So as soon as we can get this into the clinician’s hands, the better it is for them and the better it is for patients. We have a pipeline of research and development that is ongoing.
Some of those are more demanding and will take more time to bring to the marketplace. Naturally, because we support hospitals in what we do, we need to offer 24/7, 365-days-a-year support to them.
To allow us to do that we brought offices to Melbourne in Australia and Toronto, Canada.
That allows us, even as a small company, to follow the sun and to ensure that ourcustomers have support, no matter what time is where they are in that part of the world.
So we want to grow the market regionally in those areas as well.
The money that we’ve raised will help us to do that — grow organically and at our own pace.
You said you want to grow at your own pace but very often, VC funding comes with the caveat of quite the opposite of that.
Well, when we talked to Kernel we were very clear about what our growth plans were.
They bought into that and so have invested upon what we’ve done already, but more importantly, on what we’re going to do in the future.
So we told them this is what we want to see, and this is what we’re going to do.
We’re quite happy about what we told them and what they wanted from us in terms of growth and return on investment.
We now have the opportunity to capitalise on the market and open bigger and better opportunities with the finances they’ve brought.
Certainly there is no pressure on us in terms of growth.
I think that if we grew 10% slower than what we said we would, they would still be happy.
We’re placing ourselves in the right place within the market, that is key, and that is where we see our advantage is.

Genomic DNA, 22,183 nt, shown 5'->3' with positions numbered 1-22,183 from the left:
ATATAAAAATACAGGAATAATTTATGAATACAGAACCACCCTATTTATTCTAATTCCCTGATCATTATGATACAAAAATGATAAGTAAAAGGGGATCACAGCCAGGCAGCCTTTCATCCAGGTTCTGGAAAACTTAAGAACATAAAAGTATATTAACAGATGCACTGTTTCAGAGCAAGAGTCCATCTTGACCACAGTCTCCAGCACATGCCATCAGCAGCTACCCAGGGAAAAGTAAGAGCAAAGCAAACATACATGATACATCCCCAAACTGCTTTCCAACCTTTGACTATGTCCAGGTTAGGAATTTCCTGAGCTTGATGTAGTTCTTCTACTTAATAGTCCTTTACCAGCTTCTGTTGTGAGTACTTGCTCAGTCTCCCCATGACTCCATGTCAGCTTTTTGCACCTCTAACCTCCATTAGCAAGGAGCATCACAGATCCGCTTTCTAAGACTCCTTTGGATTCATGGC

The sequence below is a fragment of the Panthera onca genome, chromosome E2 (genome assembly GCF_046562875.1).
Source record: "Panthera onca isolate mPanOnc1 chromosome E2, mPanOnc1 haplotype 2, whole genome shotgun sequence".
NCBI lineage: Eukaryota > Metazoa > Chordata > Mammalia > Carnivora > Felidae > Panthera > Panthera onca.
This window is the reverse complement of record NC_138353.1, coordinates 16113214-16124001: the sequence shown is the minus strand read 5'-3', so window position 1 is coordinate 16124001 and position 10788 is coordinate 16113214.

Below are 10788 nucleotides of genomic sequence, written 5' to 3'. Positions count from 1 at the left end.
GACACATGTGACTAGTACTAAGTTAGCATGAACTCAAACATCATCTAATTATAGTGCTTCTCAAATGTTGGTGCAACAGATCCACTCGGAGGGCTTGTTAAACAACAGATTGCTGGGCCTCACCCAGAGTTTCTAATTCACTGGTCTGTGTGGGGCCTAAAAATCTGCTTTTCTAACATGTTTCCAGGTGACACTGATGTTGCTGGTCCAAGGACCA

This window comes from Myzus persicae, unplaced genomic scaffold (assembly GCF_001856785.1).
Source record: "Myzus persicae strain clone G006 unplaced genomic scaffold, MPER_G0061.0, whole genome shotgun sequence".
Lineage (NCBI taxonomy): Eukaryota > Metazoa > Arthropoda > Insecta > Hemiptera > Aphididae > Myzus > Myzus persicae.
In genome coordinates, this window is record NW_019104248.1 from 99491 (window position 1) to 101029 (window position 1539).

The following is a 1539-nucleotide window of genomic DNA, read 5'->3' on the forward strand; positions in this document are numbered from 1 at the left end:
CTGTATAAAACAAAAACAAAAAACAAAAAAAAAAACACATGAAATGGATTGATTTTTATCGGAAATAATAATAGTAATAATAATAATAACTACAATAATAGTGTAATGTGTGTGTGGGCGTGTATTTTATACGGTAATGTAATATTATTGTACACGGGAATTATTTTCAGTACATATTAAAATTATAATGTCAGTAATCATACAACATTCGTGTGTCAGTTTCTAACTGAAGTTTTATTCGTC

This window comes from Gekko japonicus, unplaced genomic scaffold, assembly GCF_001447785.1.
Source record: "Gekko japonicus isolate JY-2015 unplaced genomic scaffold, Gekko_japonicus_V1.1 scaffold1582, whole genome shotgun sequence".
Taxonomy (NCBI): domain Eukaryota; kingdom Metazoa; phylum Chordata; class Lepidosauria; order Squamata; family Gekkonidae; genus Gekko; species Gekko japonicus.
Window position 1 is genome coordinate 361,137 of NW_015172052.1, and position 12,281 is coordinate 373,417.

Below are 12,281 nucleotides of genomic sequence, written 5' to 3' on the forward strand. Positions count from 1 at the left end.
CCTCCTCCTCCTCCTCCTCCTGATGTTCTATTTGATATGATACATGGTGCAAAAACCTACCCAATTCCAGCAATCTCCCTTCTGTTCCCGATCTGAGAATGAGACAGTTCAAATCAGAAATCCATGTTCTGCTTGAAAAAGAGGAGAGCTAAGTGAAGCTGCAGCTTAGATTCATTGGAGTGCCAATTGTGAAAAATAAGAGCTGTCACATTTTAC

Is the challenge now to get into the more consumer-orientated markets?
Unfortunately, with a lot of the healthcare organisations, the procurement cycles and the timing of technology, they would tend to be on a longer period away from the latest technologies.
It takes longer for them to adapt to them.
We’re trying to speed up that process by making it much more accessible and much more cost-effective for them to use. That’s a key driver for the company.
Why does it take so long for that technology adoption?
Obviously, with some of that technology you have to prove the efficacy for the patient within it.
Does it add value to the patient?
And then you add in clinical trials on top of that as well. But quite often movement in the market tends to come from very large corporations.
Those corporations are just slower, like the big oil tankers, they take longer to change direction and adopt new technologies. Unfortunately, the small to medium-size companies are the ones with great innovation but they have great difficulty penetrating the healthcare market.
We’re keen to redress that balance where smaller, more agile companies can bring their technology to the market much quicker.
That’s the reason we started here in a relatively small company. We wanted to build and keep an agile sense of what we do.
We employ outside consultants rather than doing some things in-house.
That allows us not to grow too big too fast, and that way we can be very responsive to what’s happening in the market.